The abuse of data in search of both profit and social control leads inexorably to refusal, regulation, or revolution and neither the Californian ideology identified by Richard Barbrook and Andy Cameron (https://medium.com/@bruces/the-californian-ideology-by-richard-barbrook-and-andy-cameron-1995-c50014fcdbce) nor the Chinese model of state surveillance seem likely to endure.
The question is not whether but when, and how. Data reform is coming.
However it is not enough to ensure that data cannot be used for evil, because there is good to be done with those same bits, and it needs to be delivered as quickly and effectively as possible. We need to understand the world well enough to slow, halt, or even undo the effects of the industrial revolution on earth’s climate and the impact of our species and its rapid growth and desire for resources on the biosphere. Unfortunately the information needed to guide future action in the right direction is too often locked in corporate databases (if it is held in a structured way at all) behind walls of contract and copyright and secrecy so that it can be exclusively deployed in the pursuit of private benefit.
We need to unlock it. Not necessarily as open data but as usable data, under licences that make sense for all parties but have the wider global interest at their core. Not freely to all, but in ways that acknowledge the risk of sensitive data about critical infrastructure being abused by bad actors while providing a way for good actors to be accredited and authorised. Not as a static data dump but as a dynamic image of a changing and adapting world, a point cloud that can be used to image reality in ways that might allow us to take collective action to avert the coming disaster.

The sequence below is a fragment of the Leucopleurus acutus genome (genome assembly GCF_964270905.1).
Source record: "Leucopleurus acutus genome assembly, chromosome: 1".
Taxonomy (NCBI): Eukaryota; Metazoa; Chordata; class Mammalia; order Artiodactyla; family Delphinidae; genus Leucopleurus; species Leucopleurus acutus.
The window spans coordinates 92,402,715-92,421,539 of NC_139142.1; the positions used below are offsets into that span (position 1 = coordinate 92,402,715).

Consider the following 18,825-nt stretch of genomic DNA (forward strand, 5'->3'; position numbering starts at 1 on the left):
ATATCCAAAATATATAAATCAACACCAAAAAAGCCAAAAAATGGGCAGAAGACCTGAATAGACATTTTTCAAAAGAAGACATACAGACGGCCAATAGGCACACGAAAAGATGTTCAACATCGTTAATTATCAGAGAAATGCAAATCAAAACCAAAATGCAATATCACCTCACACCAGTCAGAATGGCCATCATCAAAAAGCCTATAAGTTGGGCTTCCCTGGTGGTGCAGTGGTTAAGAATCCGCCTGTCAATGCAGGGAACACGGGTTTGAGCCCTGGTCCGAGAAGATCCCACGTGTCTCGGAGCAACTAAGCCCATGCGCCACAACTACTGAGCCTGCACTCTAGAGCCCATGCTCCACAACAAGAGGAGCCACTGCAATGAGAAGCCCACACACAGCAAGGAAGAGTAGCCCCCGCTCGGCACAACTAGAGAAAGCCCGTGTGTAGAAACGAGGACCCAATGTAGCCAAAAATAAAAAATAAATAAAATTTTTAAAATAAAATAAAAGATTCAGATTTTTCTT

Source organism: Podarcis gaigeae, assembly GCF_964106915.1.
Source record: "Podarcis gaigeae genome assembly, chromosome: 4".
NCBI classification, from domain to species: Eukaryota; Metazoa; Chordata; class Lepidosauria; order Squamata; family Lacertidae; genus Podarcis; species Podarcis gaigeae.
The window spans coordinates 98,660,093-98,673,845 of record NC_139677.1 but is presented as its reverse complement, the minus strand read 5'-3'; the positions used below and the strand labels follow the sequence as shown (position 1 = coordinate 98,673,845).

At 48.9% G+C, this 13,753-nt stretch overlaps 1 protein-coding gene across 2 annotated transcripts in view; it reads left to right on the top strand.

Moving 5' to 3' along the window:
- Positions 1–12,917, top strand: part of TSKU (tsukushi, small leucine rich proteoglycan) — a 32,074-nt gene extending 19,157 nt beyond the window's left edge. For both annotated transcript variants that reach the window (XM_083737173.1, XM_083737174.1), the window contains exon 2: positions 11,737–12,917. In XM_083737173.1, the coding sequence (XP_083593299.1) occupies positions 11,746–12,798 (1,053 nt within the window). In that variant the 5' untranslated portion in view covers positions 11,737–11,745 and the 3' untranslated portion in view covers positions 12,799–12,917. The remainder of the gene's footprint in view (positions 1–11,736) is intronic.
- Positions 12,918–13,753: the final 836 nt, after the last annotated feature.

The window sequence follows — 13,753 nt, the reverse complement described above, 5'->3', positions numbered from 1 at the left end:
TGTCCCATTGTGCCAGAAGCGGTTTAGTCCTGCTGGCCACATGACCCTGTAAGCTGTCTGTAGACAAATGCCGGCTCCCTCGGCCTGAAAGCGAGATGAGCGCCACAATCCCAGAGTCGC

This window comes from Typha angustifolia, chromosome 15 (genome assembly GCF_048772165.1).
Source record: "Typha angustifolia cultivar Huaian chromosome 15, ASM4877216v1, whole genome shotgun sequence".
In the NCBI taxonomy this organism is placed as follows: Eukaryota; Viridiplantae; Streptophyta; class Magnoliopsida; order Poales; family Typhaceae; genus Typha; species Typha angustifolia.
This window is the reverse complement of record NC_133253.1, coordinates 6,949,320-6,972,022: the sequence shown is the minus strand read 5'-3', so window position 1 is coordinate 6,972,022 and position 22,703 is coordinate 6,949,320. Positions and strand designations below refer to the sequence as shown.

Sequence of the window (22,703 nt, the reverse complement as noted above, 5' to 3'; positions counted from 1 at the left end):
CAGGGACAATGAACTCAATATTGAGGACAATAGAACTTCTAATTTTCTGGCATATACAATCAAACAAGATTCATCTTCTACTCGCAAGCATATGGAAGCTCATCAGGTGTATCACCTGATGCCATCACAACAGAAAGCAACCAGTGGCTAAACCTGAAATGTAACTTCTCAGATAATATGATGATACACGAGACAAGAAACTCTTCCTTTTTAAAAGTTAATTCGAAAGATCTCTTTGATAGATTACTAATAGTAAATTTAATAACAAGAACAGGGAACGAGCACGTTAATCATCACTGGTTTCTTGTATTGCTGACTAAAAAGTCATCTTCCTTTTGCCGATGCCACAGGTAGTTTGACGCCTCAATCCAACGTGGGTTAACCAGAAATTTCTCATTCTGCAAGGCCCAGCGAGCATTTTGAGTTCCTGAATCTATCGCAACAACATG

We know this needs to be done. From innovations like the environmental information broker AMEE (https://en.wikipedia.org/wiki/Avoiding_Mass_Extinctions_Engine) back in the early years of the century, through the work of Professor Andy Hopper at Cambridge Computer Lab, whose research project Computing for the Future of the Planet (https://www.cl.cam.ac.uk/~acr31/pubs/hopper-engineeringchange.pdf),looked at how energy management, sensor networks and open source software could support work to reduce the impact of global warming, there have been many attempts to use data to inform our response to climate change.
Now Gavin Starks (www. dgen.net) , founder of both AMEE and the Open Data Institute, has a new project called Icebreaker One, seeking to bridge the data gaps operate at a much larger scale and “collaboratively create ways to publish both public and private information online that will enable people to find and use it for both public and private good.”
Their call to action says:
We declare a Data Emergency
We need usable data to help us address our global crises.
Icebreaker One is part of our Emergency Response.
We believe there is a global convergence of desires whereby the collective intelligence of our people and machines can be brought to bear to solve these converging crises of our time.
We need initiatives like this to succeed if we’re to have any chance of avoiding a catastrophe. And we need to take all aspects of data emergency seriously if we’re not to throw away all the many benefits that could come from the data economy that we have constructed over the last fifty years of networked computing.
Perhaps we can make some progress by the ARPANET’s half-century in October 2019?